Interim Energy and Natural Resources Minister Ali Rıza Alaboyun said the İğneada district in northwestern Kırklareli province is to be the location of the country's third nuclear plant project.
In a meeting with state-run Anadolu Agency editors yesterday, Alaboyun stated that Chinese firms and U.S.-based Westinghouse are the potential bidders for the project, while Japanese firms also show interest in the third nuclear plant.
The İğneada district is located some 10 kilometers south of Turkey's border with Bulgaria and famous for its natural beauty and beach, which is likely to raise questions as to its environmental impact. It is also located in Turkey's industrial powerhouse Thrace region and roughly 100 kilometers northwest of Istanbul's western suburbs.
During the meeting, Alaboyun also underlined the precautions taken to ensure energy supply during the Nov. 1 snap elections. Ten days before the elections, all permission will be lifted, and our staff will carry out coordinated efforts with our security forces, especially in the southeast, Minister Alaboyun said.
Meanwhile, Turkey launched the construction of its first nuclear power plant, a $20 billion project, for greater energy self-sufficiency in April. The nuclear power station in Akkuyu in the southern province of Mersin will consist of four units, each of which will be able to generate 1,200 megawatts of power. The power plant, which is being constructed by Russian state-run atomic energy corporation Rosatom, is expected to produce approximately 35 billion kilowatt-hours of electricity per year after its construction is completed, and its service life is expected to be 60 years. A second plant is due to be built by a French-Japanese consortium in the northern Black Sea city of Sinop.
Energy Minister: No energy issues with Russia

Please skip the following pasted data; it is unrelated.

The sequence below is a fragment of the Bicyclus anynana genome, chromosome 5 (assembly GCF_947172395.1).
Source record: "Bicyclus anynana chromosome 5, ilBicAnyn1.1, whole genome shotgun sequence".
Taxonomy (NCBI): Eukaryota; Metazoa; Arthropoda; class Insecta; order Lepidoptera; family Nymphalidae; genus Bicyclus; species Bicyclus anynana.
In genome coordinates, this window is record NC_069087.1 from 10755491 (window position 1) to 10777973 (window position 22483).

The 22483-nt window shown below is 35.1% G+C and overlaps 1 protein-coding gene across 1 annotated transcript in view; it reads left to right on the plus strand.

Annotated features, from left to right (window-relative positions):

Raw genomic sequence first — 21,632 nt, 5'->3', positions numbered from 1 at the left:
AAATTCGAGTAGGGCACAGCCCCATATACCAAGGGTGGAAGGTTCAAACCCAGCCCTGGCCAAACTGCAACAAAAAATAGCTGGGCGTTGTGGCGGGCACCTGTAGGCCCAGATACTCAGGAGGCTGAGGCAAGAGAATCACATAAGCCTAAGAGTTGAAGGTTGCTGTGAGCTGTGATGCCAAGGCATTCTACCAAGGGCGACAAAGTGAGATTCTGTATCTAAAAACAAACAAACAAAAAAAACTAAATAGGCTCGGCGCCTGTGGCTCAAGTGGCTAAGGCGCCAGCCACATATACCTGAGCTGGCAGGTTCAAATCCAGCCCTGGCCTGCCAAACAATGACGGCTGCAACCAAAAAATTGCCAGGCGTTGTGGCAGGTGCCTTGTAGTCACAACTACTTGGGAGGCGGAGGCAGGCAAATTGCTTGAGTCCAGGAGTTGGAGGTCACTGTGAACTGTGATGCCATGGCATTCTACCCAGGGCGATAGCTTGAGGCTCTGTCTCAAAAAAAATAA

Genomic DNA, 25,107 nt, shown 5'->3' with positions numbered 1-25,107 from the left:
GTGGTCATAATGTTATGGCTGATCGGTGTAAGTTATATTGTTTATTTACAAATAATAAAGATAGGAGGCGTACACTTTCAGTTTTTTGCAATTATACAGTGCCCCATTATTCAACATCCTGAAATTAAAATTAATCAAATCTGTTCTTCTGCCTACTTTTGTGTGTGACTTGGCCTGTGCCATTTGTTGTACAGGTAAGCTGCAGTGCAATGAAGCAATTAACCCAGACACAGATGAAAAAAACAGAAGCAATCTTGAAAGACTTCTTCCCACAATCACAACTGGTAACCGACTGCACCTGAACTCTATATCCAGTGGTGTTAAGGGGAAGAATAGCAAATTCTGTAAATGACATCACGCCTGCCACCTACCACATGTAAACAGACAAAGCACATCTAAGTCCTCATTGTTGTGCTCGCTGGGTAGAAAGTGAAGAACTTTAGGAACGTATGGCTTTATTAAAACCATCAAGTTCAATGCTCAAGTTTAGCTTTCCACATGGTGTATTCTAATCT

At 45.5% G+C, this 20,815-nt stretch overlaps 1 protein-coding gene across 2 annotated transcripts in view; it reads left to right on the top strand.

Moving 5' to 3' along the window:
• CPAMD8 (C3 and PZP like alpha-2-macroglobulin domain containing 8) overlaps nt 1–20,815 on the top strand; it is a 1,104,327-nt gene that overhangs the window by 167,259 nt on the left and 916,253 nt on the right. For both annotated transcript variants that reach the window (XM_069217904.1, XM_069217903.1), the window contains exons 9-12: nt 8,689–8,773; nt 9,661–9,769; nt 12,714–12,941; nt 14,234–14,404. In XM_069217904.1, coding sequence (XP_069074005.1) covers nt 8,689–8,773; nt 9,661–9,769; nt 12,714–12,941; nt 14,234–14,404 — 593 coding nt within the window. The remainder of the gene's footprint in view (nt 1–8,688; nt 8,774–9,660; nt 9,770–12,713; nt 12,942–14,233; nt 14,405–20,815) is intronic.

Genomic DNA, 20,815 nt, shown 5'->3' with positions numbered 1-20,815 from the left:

Turkey has no energy issues with Russia, Minister Alaboyun said on Wednesday. After Russian fighter jets violated Turkish airspace along its border with Syria last week, there were claims in local and international media that Turkey may look for other sources of natural gas supply than Russia, along with other suppliers for its first nuclear plant.
Alaboyun said that recent remarks by President Recep Tayyip Erdoğan were misinterpreted. "President Erdoğan's remarks were a response to questions regarding Syria. His answers about finding sources for natural gas and building the nuclear plant were interpreted as if we had problems with Russia. We have no issues with Moscow about energy. This should be known," Alaboyun said.
"Russian gas imports constitute 60 percent of our total gas consumption. We import 14 billion cubic meters (bcm) from Russia via the Western line and 16 bcm from Blue Stream. More than half of the gas we import is used to produce electricity, while the rest is used for industrial and household use," he explained. Turkey and Russia are currently negotiating a discount for imported gas.
Alaboyun stressed that the gas price discount Turkey is asking for from Russia and negotiations for the construction of the Russian-proposed Turkish Stream gas pipeline project are two different issues, and therefore should be discussed separately.
"We are the second biggest consumer of Russian gas after Germany. Since [Russian gas company] Gazprom sells cheaper gas to Germany, we wanted a price reduction. We have the right to revise gas prices every three years based on our gas contracts," he explained.
"Gas price revisions with Moscow and the Turkish Stream pipeline project are different subjects. They should not be mixed together," he added.
The energy minister also said that Russia has changed its mind frequently about the Turkish Stream gas pipeline project and stressed that "Russia has not maintained a decisive attitude about the project."
"First, Russia wanted to deliver 63 bcm of gas by constructing four pipelines under the Black Sea. Then, Alexei Miller [head of Gazprom] said last week that Russia decided to halve this to 31.50 bcm and to deliver it over two lines," he said.
While 15.75 bcm of Russian gas over one line will be carried to Turkey via the Turkish Stream, Alaboyun said: "We have prioritized the project's Turkish part. However, nothing is clear yet; it depends on Russia. Even the decision period for the Trans Anatolian Pipeline Project (TANAP) with Azerbaijan took around 3 years."